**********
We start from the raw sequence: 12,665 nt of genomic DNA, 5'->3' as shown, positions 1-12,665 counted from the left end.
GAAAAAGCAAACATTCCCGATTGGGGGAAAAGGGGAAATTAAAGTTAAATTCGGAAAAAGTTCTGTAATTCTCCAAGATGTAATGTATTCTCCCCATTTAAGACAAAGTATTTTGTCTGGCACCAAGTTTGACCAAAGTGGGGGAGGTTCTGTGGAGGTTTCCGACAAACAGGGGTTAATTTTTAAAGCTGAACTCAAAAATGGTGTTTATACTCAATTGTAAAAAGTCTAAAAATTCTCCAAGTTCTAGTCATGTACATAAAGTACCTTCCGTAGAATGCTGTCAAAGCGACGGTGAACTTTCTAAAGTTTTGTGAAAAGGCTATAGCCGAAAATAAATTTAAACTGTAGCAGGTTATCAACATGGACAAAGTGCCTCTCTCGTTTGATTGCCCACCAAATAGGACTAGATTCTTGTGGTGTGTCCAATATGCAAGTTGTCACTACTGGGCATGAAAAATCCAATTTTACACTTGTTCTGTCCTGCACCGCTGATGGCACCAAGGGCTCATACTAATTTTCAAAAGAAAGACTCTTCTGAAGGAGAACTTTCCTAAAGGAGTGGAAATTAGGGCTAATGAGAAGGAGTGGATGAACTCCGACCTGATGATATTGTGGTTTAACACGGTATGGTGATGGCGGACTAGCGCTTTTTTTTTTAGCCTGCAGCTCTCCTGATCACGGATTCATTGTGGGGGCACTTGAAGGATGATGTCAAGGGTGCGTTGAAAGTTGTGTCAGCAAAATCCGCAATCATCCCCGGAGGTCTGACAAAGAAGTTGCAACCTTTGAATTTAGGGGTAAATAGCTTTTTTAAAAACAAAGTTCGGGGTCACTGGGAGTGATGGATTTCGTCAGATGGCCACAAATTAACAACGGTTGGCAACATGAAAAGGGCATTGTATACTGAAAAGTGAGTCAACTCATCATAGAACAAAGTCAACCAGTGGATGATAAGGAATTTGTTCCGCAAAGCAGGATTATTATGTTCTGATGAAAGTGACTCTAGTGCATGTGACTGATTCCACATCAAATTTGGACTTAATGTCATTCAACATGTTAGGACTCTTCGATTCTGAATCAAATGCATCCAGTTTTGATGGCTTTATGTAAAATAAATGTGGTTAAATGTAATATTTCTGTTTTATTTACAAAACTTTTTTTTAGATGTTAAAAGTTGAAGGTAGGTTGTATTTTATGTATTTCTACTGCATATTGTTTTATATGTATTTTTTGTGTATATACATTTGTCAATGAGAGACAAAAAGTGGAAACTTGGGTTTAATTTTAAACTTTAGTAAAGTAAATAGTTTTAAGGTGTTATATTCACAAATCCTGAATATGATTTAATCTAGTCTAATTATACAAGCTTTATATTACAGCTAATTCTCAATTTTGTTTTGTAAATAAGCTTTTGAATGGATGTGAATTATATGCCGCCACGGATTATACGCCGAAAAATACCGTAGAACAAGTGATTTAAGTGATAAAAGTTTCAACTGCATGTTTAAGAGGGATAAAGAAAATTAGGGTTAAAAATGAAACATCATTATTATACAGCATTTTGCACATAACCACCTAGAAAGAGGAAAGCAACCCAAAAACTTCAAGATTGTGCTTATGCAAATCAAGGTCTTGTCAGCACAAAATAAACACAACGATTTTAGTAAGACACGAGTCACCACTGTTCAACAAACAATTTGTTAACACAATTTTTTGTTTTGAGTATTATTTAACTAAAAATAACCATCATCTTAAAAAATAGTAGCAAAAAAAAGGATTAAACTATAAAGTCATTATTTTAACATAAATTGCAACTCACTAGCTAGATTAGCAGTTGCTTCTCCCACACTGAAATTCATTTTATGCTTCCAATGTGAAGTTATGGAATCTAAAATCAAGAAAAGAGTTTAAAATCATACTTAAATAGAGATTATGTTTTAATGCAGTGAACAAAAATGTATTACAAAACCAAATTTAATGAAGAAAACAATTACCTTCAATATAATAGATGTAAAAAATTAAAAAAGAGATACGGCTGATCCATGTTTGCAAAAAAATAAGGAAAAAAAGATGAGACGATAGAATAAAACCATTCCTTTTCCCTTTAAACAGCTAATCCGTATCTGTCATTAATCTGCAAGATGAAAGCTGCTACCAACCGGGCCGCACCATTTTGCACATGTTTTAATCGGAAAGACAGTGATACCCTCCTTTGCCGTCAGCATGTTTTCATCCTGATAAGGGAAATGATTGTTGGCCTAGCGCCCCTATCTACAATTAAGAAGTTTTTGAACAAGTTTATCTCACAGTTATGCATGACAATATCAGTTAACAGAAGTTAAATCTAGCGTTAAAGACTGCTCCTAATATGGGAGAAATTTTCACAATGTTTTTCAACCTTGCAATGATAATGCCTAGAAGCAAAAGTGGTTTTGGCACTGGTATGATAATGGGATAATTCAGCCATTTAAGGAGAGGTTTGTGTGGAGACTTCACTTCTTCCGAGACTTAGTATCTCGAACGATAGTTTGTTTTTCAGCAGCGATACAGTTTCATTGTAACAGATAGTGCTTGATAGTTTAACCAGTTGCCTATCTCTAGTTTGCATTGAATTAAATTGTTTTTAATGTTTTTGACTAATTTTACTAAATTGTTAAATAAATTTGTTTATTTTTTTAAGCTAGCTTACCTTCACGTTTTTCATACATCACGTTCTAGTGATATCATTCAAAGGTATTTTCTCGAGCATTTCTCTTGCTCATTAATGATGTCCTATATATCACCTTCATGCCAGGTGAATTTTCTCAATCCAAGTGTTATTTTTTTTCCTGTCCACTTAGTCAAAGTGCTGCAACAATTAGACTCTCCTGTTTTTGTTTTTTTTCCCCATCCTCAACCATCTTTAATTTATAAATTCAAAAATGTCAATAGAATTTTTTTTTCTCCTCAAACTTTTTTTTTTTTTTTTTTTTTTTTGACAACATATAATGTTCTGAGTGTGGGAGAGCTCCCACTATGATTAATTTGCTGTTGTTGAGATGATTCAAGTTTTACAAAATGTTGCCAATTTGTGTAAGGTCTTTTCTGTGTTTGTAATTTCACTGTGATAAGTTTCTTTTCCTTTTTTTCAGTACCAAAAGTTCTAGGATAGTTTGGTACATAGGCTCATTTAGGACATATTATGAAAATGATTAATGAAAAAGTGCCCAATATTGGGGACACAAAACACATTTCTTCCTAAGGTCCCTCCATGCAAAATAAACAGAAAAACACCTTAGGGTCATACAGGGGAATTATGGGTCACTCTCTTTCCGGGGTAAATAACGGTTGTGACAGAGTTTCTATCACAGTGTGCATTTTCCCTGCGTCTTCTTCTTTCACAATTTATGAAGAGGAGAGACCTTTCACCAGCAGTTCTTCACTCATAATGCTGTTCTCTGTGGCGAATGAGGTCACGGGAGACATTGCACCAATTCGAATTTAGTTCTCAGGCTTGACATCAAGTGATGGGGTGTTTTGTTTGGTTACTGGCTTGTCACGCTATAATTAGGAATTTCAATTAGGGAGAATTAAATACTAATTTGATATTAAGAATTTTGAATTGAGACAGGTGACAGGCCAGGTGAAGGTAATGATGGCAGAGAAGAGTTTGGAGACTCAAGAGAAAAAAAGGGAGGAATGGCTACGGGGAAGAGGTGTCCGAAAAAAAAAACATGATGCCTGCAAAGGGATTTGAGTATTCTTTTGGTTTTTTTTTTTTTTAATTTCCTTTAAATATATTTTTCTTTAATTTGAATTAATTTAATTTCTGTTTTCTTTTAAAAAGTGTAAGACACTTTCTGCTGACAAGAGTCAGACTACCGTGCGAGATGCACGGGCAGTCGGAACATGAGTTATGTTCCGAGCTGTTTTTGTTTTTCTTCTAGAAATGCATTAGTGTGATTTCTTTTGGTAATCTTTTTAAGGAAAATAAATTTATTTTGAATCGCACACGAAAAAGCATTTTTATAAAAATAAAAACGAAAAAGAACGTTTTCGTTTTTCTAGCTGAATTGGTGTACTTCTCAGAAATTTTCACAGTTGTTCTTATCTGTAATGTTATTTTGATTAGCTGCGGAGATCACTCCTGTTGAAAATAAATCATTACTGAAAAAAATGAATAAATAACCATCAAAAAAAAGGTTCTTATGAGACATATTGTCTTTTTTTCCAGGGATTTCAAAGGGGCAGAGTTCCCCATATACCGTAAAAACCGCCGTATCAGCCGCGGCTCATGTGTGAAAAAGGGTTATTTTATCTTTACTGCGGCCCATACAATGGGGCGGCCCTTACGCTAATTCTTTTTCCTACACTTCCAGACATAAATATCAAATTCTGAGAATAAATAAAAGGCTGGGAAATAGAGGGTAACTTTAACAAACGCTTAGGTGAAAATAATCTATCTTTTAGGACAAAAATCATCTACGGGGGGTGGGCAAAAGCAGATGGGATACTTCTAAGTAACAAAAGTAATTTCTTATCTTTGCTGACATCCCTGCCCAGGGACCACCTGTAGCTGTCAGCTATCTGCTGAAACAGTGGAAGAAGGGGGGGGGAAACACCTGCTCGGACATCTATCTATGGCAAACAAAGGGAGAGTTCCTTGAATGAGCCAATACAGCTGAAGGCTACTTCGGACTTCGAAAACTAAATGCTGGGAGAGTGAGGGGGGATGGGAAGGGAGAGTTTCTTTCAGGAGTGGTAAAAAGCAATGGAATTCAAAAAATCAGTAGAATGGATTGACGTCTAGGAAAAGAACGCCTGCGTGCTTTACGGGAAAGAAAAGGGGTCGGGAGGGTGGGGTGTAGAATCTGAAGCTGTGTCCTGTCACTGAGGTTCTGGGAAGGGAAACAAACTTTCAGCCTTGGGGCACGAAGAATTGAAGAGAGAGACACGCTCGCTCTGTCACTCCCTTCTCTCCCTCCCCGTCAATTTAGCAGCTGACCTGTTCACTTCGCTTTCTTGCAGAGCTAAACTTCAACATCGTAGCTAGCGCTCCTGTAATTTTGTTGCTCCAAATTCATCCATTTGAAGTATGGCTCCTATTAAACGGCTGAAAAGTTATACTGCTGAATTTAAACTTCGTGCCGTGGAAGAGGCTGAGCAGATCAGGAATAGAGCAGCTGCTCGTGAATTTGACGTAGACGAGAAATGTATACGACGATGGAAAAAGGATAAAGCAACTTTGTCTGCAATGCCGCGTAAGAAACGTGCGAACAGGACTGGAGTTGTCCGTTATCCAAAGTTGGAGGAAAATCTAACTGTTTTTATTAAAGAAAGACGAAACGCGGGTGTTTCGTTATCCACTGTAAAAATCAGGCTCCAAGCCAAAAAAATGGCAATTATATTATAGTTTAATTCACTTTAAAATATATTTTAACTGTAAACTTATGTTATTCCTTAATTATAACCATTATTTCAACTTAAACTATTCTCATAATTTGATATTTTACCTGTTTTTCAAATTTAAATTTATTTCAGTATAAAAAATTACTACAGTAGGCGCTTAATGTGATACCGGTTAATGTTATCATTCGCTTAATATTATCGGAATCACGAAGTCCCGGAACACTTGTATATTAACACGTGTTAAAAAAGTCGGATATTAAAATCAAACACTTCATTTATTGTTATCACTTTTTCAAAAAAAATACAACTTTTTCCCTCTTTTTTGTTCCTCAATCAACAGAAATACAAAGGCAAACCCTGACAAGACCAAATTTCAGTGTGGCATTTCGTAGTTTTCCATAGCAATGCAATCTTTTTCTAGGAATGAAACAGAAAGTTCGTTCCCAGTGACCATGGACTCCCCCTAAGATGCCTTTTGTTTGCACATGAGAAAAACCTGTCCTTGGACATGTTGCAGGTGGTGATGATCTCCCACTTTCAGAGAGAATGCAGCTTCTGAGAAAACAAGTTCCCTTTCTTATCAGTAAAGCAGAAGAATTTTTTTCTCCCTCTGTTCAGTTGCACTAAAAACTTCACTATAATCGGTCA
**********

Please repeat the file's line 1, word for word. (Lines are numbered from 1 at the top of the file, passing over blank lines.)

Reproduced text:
We start from the raw sequence: 12,665 nt of genomic DNA, 5'->3' as shown, positions 1-12,665 counted from the left end.